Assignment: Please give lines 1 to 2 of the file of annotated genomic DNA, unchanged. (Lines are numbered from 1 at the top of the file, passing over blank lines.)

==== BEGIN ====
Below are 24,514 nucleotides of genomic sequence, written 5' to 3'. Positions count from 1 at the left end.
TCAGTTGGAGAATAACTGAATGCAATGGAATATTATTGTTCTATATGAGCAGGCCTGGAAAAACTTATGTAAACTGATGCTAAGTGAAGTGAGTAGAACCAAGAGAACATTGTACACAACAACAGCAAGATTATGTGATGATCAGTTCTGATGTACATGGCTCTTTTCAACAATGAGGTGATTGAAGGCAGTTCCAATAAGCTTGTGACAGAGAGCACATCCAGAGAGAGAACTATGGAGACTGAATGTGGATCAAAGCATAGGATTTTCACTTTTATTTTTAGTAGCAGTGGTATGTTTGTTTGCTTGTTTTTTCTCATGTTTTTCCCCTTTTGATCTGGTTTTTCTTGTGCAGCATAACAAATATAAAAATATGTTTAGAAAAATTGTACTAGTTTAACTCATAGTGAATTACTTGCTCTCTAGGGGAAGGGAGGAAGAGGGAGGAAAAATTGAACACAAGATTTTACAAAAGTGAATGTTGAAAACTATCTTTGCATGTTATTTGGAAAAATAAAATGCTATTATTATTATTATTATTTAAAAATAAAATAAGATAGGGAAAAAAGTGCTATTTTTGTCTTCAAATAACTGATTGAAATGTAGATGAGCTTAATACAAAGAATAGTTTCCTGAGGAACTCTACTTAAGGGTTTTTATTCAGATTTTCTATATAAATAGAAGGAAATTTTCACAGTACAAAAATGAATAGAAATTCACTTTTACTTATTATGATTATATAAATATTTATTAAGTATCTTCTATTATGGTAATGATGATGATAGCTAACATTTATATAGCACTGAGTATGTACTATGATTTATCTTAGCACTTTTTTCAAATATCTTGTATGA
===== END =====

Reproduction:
Below are 24,514 nucleotides of genomic sequence, written 5' to 3'. Positions count from 1 at the left end.
TCAGTTGGAGAATAACTGAATGCAATGGAATATTATTGTTCTATATGAGCAGGCCTGGAAAAACTTATGTAAACTGATGCTAAGTGAAGTGAGTAGAACCAAGAGAACATTGTACACAACAACAGCAAGATTATGTGATGATCAGTTCTGATGTACATGGCTCTTTTCAACAATGAGGTGATTGAAGGCAGTTCCAATAAGCTTGTGACAGAGAGCACATCCAGAGAGAGAACTATGGAGACTGAATGTGGATCAAAGCATAGGATTTTCACTTTTATTTTTAGTAGCAGTGGTATGTTTGTTTGCTTGTTTTTTCTCATGTTTTTCCCCTTTTGATCTGGTTTTTCTTGTGCAGCATAACAAATATAAAAATATGTTTAGAAAAATTGTACTAGTTTAACTCATAGTGAATTACTTGCTCTCTAGGGGAAGGGAGGAAGAGGGAGGAAAAATTGAACACAAGATTTTACAAAAGTGAATGTTGAAAACTATCTTTGCATGTTATTTGGAAAAATAAAATGCTATTATTATTATTATTATTTAAAAATAAAATAAGATAGGGAAAAAAGTGCTATTTTTGTCTTCAAATAACTGATTGAAATGTAGATGAGCTTAATACAAAGAATAGTTTCCTGAGGAACTCTACTTAAGGGTTTTTATTCAGATTTTCTATATAAATAGAAGGAAATTTTCACAGTACAAAAATGAATAGAAATTCACTTTTACTTATTATGATTATATAAATATTTATTAAGTATCTTCTATTATGGTAATGATGATGATAGCTAACATTTATATAGCACTGAGTATGTACTATGATTTATCTTAGCACTTTTTTCAAATATCTTGTATGA